What are zero-energy homes and are they worth it?
With a new year around the corner and increasing news about climate change, we thought it would be appropriate to talk about net-zero; which is a home that nets zero energy-cost by the end of the year. Net-zero homes are the newest buzzword for highly efficient “green” homes. It is incredibly innovative and indeed fashionable - but is it affordable? More importantly, is it even worth it? We will be explaining exactly how net-zero works, net-zero retrofitting existing homes, and the costs.
What Makes Net-Zero Different?
Some homes can achieve zero energy costs by covering their roofs with excess solar panels and windmills, but this often is extremely expensive to install and maintain. Additionally, it often is not aesthetically pleasing. Old homes that are renovated for zero energy can also result in a lot of "wasted" energy. These retrofits on existing homes often have difficulty paying off. In fact, it may take 20 years or more to pay off renovations like these.
Net-zero eliminates some of these problems.
A real net-zero home is built from the ground up with the intention of cost and energy reduction in mind. First, the structure is designed with highly insulative walls and windows. These walls and windows are combined to create an air-tight home, which decreases energy loss. With an air-tight seal, it takes very little energy to heat or cool a house - this means far fewer solar panels are needed on the roof to create a sufficient energy source.
Retrofitting a home to become airtight can be extremely expensive, often making it not worth it. The cost of insulating an older house also depends upon the climate zone. Ohio is in Zone 5, requiring a more cold-resistant material. To be effective, "net-zero" should be planned well in advance of building a new home.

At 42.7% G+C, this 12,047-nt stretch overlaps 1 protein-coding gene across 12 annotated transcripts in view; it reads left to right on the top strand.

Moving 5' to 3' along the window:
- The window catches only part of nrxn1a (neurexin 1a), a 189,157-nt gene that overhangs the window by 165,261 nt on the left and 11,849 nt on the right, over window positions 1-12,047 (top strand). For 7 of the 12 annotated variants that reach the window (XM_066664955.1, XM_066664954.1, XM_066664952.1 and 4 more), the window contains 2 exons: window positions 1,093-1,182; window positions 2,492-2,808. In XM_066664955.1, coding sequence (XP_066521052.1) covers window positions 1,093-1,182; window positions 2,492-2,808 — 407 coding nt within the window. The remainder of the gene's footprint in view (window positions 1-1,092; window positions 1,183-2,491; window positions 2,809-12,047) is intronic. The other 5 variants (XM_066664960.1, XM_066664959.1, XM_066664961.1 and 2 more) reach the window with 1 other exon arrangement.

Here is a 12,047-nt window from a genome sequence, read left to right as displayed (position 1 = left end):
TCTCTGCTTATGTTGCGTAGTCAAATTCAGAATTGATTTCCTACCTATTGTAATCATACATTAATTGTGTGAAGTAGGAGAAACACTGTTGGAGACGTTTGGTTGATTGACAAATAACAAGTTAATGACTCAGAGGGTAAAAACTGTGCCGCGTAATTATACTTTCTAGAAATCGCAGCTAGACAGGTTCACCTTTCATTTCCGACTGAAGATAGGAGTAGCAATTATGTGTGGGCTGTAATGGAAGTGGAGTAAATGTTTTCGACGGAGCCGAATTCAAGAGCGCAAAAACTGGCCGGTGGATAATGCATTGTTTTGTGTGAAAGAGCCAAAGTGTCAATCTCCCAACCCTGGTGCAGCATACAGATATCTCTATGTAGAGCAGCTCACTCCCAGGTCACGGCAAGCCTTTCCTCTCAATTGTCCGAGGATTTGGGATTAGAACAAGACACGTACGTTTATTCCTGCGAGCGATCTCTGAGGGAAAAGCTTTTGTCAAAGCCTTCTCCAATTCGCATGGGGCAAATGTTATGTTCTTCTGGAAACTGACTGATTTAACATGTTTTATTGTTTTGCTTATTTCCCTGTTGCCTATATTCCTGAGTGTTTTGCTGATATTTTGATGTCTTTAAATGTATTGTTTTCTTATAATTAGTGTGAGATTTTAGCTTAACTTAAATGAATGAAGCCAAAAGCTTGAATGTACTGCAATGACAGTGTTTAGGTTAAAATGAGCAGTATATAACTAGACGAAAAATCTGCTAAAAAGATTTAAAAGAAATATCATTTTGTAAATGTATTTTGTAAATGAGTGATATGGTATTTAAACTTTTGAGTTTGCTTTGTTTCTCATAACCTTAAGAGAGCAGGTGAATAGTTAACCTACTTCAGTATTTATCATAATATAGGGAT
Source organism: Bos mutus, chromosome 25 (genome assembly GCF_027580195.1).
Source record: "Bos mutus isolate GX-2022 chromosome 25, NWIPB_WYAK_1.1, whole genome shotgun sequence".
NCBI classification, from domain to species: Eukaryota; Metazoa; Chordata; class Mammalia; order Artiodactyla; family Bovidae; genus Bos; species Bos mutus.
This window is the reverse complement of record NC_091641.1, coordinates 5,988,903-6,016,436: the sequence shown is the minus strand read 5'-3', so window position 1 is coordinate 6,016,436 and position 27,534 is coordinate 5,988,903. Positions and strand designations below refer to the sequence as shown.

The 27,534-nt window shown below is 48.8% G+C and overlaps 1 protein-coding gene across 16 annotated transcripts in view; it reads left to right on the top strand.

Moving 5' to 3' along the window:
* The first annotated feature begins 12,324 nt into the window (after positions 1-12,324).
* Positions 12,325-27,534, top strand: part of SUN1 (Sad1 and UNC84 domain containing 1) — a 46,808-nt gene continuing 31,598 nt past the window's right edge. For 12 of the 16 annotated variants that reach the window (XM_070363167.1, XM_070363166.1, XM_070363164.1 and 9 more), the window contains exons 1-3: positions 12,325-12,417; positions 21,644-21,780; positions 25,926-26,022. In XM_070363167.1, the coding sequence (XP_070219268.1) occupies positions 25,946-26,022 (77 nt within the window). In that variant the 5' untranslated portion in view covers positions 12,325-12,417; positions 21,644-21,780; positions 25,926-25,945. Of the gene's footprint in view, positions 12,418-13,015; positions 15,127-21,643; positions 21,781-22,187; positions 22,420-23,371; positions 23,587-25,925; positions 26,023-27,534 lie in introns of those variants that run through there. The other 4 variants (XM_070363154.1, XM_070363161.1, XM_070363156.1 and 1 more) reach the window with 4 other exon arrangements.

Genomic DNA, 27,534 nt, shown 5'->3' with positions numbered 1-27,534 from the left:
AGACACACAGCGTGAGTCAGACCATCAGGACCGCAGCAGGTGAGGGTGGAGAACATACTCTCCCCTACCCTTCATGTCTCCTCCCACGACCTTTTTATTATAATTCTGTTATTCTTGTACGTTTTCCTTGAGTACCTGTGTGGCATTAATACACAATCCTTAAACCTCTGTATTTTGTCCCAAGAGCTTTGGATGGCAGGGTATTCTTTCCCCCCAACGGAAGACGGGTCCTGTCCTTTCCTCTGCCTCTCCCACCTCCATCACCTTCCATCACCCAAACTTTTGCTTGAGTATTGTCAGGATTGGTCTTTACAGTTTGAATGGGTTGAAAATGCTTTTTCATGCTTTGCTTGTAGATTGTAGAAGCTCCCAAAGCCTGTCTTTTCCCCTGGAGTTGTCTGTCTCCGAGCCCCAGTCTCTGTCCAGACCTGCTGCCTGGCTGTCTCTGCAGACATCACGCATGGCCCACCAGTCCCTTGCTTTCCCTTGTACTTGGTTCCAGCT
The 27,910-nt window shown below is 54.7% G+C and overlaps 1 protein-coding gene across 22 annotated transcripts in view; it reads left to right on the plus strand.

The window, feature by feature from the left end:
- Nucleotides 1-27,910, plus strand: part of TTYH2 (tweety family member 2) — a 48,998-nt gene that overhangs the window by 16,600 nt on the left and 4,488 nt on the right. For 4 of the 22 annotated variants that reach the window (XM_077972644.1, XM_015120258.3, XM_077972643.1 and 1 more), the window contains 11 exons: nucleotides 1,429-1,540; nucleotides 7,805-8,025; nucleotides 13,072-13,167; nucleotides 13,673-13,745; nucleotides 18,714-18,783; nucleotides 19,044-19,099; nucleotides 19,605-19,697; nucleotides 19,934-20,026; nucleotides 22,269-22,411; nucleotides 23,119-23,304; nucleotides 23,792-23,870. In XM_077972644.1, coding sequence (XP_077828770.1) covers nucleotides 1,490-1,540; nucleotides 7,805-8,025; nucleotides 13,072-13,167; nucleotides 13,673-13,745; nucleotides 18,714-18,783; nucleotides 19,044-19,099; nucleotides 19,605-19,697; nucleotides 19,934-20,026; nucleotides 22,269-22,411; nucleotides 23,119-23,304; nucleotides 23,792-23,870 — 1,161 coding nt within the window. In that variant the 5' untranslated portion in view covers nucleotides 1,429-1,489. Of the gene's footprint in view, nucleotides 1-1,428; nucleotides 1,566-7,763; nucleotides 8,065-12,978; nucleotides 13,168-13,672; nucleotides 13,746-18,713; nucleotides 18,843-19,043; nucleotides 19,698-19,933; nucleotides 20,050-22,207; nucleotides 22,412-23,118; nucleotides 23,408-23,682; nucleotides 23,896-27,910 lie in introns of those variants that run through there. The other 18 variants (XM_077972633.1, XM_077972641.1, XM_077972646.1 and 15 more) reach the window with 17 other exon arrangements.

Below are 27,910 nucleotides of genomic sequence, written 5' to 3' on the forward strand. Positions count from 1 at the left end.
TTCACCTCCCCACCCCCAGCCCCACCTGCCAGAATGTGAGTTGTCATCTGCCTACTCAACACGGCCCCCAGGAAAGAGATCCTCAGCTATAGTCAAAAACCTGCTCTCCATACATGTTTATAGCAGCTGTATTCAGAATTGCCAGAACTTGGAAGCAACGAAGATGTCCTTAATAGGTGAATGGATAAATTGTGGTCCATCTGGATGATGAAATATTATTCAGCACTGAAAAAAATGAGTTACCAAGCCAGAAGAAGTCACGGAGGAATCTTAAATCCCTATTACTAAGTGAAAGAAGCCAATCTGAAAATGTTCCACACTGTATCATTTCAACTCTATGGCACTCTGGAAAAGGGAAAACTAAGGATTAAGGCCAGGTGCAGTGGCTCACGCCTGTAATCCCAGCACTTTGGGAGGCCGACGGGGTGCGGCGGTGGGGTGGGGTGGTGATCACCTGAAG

Will it pay off?
One of the most interesting features of net-zero homes is that they are still connected to the local power grid. There are a couple of ways that these houses reduce cost:
Batteries: Net-zero homes sometimes store unneeded energy produced from their solar panels in batteries. This energy can be conserved for cloudy days or when outdoor temperature becomes turbulent. Batteries also allow for the storage of electricity when energy costs are low. When building your home, it is estimated how long it will take for energy savings to pay off compared to purchasing energy from the utility grid. If the estimated cost of generating your own energy becomes higher than the grid's price at any time, you can store the energy for later and purchase from the grid instead. This shortens the amount of time that will be needed to return on your investment in zero energy.
Selling energy: Some local grids allow net-zero homes to sell their excess energy. This can reduce the price of batteries while providing similar returns. On very sunny days with mild temperature, you may find yourself with electricity to spare - this electricity is fed into your local grid, who then compensates you for the energy, thus expediting the return on investment. During an emergency or cloudy day, power can always be purchased from the grid if you didn't install batteries.
Pros and Cons
Net-zero can provide a clean and comfortable home. The insulation and air-tight features reduce drafts and temperature fluctuation. Additionally, outside noise is highly reduced. You are also leaving a minimal carbon footprint!
Unfortunately, this can all be very expensive, and many utility companies still do not support some of the features that make net-zero "real net-zero." Some areas also make net-zero less feasible, like living in the woods, for instance. The more shade - the less energy production. With increasing concerns over climate change and renewable energy, it is likely that these installments and innovations will become more affordable at some point in the future. For now, the most feasible option is to learn about ways to reduce your current energy consumption.